Film Analysis Project

October 22, 2010 | | 2 Comments

Citizen Kane (Welles, RKO, 1941) “The film, tracing Kane’s life from an unhappy childhood to old age and death through a series of complicated flashbacks, was a masterpiece of set design, camera placement, deep-focus composition, lighting and editing.” (Dixon and Foster p. 110). The scene when Thatcher visits Kane at the Inquirer is a great example of set design, camera placement, deep-focus composition, sound, and lack of editing, which is not a negative in this case. This scene only last about two minutes and thirty seconds but in that short time frame Welles manages to utilize many technical elements along with dialogue to give the viewer a rich portrayal of the character Charles Foster Kane. The film was released in 1941 and the U.S. was already well into WWII since the start of the year. Any talk about war at this point in time all around the world would get lots of attention, and Kane speaks about war in Cuba in the scene. Welles shoots this scene and fills it with content because this scene makes the viewer love Kane and starts building him up for his very hard fall at the end. Who can not love Kane as a rich man who does not care about loosing his money as long as he looses it standing up for the “under privileged”.

The scene starts with an over the shoulder shot of Thatcher talking to Kane. Kane is sitting down and comes of very calm while Thatcher is standing up talking down to him in a very load voice displaying power in the frame. Thatcher is standing in the foreground and is the largest figure in the frame, Kane is low and in the middle ground, Bernstein stands to Kane’s left and behind him while Leland comes into the frame behind Bernstein then leaves the frame for a second, jumps back in to grab a cigar on the table taking a position in the middle with Kane and the moves again behind Bernstein. Leland gets very close to Bernstein while standing behind him when he could have easily stood in the middle to the left. All of this movement gives this scene incredible depth especially with Leland moving around but all the characters are used for that reason. A foreground, middle, and background are created by the composition and blocking with the actors, Welles could have positioned everybody next to each other making the scene flat. Although when you really look at the scene you will realize that the set design gives it depth as well. Closing of the space where the action is taking place and creating more space behind it is another way Welles created deep-focus composition. We can even see workers to the right and back of the frame.

Now all of this movement filling the frame comes with sound in the form of dialogue and background noise. Since this scene is starting to build the character Kane dialogue is important and when Bernstein relays the message from Cuba and states that there is no war and Kane responds “Dear Wheeler you provide the Prose Poems, I’ll provide the war” this can bring up mixed thoughts about Kane and questions. Is Kane honest? Is he making stories up to sell papers? Is he telling the truth no matter what the consequences are? All of these questions are left unanswered in the scene because it is early in the film, but the scene still accomplishes what it was meant to, and that is to make the viewer love, believe and support Kane. This is done by the shift in power within the frame using composition again and sound. As the scene continues Thatcher sits putting himself at eye level and same size within the frame. Now sound takes over Thatcher raises his voice and Kane does too and starts explaining his principles for running the paper in the way he does. Kane becomes more and more powerful in the frame and camera movement helps this by moving in gradually with the increase of Kane’s power over Thatcher. Sound is very important now because Thatcher has become silent and Kane is loud causing the workers in the back to stop talking and working but you can hear them turn their seats to witness the argument. Kane is giving a great speech about his roll in the world and how he plans to stand up for those who can not fight and lets us know that he is aware of his wealth and does not care for it all of these words go on uninterrupted because everyone in the frame is quiet listening to his speech. The silence and high volume from Kane gives the viewer an amazing presentation of Kane that has been enhanced by the use of camera movement and sound. Kane is now standing up both in the literal sense and in the symbolic by standing up for his principles and letting Thatcher know that he will continue running his paper his way regardless of the outcomes.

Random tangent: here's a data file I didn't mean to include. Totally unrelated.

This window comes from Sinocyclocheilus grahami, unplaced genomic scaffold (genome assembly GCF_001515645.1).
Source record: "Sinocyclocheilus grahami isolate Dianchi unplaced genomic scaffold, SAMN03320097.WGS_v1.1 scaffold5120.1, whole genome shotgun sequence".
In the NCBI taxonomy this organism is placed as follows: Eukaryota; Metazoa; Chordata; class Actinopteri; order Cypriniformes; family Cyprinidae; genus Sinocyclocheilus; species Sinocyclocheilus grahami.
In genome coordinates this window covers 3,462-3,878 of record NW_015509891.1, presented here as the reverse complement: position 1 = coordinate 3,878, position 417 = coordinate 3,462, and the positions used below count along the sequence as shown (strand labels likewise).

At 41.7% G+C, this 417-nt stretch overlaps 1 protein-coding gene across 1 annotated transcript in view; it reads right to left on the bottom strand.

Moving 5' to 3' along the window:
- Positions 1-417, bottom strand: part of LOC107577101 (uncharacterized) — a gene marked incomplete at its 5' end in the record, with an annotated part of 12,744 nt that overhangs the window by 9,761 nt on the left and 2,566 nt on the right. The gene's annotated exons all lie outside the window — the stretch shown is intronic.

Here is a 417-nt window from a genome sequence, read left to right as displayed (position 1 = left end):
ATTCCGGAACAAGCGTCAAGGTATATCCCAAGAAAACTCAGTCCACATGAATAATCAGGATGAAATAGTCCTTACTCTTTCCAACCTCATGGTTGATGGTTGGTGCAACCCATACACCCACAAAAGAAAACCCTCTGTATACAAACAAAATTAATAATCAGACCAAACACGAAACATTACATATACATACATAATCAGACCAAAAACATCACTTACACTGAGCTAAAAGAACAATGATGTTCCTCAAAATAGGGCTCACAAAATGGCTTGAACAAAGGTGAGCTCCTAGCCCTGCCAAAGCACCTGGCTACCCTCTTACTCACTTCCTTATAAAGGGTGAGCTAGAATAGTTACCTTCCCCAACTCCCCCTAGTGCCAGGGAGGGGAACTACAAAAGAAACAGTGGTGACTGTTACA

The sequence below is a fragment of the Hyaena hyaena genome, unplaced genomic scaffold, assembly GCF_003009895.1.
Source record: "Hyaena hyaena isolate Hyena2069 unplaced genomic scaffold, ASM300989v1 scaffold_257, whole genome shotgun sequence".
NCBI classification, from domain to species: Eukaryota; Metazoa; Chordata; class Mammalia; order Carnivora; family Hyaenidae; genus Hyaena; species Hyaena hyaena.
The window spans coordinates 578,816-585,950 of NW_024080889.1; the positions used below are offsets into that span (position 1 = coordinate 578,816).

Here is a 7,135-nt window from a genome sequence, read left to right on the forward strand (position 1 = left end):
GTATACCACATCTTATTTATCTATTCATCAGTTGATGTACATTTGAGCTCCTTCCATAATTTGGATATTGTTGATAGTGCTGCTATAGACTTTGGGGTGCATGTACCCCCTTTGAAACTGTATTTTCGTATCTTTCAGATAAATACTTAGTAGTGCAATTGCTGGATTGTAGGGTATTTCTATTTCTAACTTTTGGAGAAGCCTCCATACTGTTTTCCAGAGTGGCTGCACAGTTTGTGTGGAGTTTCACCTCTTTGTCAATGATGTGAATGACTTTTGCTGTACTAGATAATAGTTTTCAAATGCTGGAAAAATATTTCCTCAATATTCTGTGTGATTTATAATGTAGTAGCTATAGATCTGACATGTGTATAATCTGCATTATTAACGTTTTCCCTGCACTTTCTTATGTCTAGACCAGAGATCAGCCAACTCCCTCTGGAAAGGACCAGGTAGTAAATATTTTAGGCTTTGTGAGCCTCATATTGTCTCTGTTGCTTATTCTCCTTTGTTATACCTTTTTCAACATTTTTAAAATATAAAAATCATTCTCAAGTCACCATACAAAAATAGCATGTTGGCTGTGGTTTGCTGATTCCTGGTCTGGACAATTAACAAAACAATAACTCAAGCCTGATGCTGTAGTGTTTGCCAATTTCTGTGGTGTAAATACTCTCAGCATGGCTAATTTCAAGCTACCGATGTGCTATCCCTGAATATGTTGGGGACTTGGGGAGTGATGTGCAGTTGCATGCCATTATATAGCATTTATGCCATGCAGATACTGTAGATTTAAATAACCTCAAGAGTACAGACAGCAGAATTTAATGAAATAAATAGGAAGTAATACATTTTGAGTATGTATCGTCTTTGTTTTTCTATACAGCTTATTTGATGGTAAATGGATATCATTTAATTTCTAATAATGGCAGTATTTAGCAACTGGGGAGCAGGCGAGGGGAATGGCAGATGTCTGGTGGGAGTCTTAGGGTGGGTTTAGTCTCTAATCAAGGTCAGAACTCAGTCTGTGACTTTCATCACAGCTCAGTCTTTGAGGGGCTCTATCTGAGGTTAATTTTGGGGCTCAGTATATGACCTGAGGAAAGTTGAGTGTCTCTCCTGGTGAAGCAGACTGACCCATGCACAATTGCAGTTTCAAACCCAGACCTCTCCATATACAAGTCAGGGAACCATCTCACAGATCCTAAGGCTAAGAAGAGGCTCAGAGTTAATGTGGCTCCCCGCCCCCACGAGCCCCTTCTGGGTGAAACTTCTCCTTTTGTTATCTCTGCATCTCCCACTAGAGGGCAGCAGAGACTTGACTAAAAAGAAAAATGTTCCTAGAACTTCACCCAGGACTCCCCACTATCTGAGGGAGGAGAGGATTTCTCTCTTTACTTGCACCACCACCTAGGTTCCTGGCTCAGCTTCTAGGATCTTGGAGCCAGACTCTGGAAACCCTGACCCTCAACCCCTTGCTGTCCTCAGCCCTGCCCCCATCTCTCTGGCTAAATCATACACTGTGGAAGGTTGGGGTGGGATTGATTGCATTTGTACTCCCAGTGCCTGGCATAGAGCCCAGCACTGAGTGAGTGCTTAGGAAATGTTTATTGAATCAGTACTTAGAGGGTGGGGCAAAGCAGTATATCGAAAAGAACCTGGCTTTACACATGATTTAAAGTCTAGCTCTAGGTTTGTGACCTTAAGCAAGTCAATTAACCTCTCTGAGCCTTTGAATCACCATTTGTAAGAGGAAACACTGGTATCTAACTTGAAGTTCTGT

Now the whole scene is coming to it’s conclusion and no editing has been done. The whole scene has been created and has given the viewer so much to enjoy without cutting a single frame. Kane is so heroic, powerful, and likeable by the end of this scene and of coarse we know how rich he is by letting us know how many years it would take for him to close down spending one million per year. This is when we finally see editing used when he gives us a big smile at the end of his speech, giving the viewer some extra charm right after winning them over with his principles.

This scene is an incredible way of building up Kane to a point that makes him very lovable and makes the viewer want to cheer him on and hope for a happy ending. Welles already gives us the ending at the start of the film and still has us hoping for a different one in this scene. The scene does what it has to as the film does and shows how people change and they have their moments through out life. Money, power, and respect can all be lost no matter how much you succeed but the real sad part is loosing something that cost you nothing, in Kane’s case it was his principles and “Rosebud”.

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